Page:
Promises not kept are tricky whatever your milieu. "If you had somebody in here from a lockstep system, they would say that's exactly why they have lockstep, that the issue doesn't arise for them," says Davis. Well, it has arisen in a very meaningful way for Dewey & LeBoeuf. Is it enough to threaten his job? Davis was just reelected for a five-year term last August, but could a mutiny be at hand? "If the direction we're taking the firm in was somehow disapproved of, then the reality is that there ought to be a change in management," he says. "But I don't sense that."

Davis's partner Rich Shutran, who also attended the meeting, argues that the departure of 12 of the firm's top insurance lawyers this month for Willkie Farr & Gallagher was the simple result of the fact that some lawyers couldn't stomach not just the compensation changes but also the idea that more established practices were now subsidizing a global presence that they weren't really part of. "They were creatures of an older and different law firm," says Shutran. "I don't think they were ever particularly comfortable in a larger and more complex place. Their practice didn't require it. And the biggest piece of evidence is where they went—Willkie, Farr & Gallagher—a law firm half our size with no international presence. It's a much simpler place." (Those who once looked up at the "elite" are now apparently looking down. It's probably a better view.) He can't resist a zinger: "There's also the fact that one of the partners in that group has an identical twin brother at Willkie Farr." (It's funny, but he's also probably right.)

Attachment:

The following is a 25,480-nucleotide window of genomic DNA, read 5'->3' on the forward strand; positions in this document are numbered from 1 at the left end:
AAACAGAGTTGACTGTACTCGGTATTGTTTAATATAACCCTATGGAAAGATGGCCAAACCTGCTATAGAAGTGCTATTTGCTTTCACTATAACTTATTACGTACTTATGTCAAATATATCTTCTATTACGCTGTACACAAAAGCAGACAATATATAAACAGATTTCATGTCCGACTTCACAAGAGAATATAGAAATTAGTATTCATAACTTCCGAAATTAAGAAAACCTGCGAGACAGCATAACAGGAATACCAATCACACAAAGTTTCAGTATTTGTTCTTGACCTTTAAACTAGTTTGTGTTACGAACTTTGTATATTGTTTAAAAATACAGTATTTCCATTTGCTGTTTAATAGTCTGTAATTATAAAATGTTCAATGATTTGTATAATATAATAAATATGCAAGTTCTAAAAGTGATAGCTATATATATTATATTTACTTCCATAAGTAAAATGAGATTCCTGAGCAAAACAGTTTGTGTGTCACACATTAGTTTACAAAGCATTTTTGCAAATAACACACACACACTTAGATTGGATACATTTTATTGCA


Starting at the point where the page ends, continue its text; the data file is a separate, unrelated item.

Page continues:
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According to people close to the firm, after missing those expectations in 2011—revenues came in a little shy at $935 million—D&L is on target for both top and bottom-line growth in 2012—trailing 12-month revenues through the end up February were up 6.1% over last year, with "demand" (basically, revenues adjusted for the time lag of billings) up even more, at 9.7%. So things actually are looking fine, even after one factors that the departing insurance group is going to take about $22 million in billings along with them. And Davis categorically denies all of the rumors about the firm being in financial straits, the most pointed of which have suggested that Dewey & LeBoeuf is at risk of violating some covenants on its outstanding $250 million or so in debt. "Those rumors are utterly and completely bogus," he says.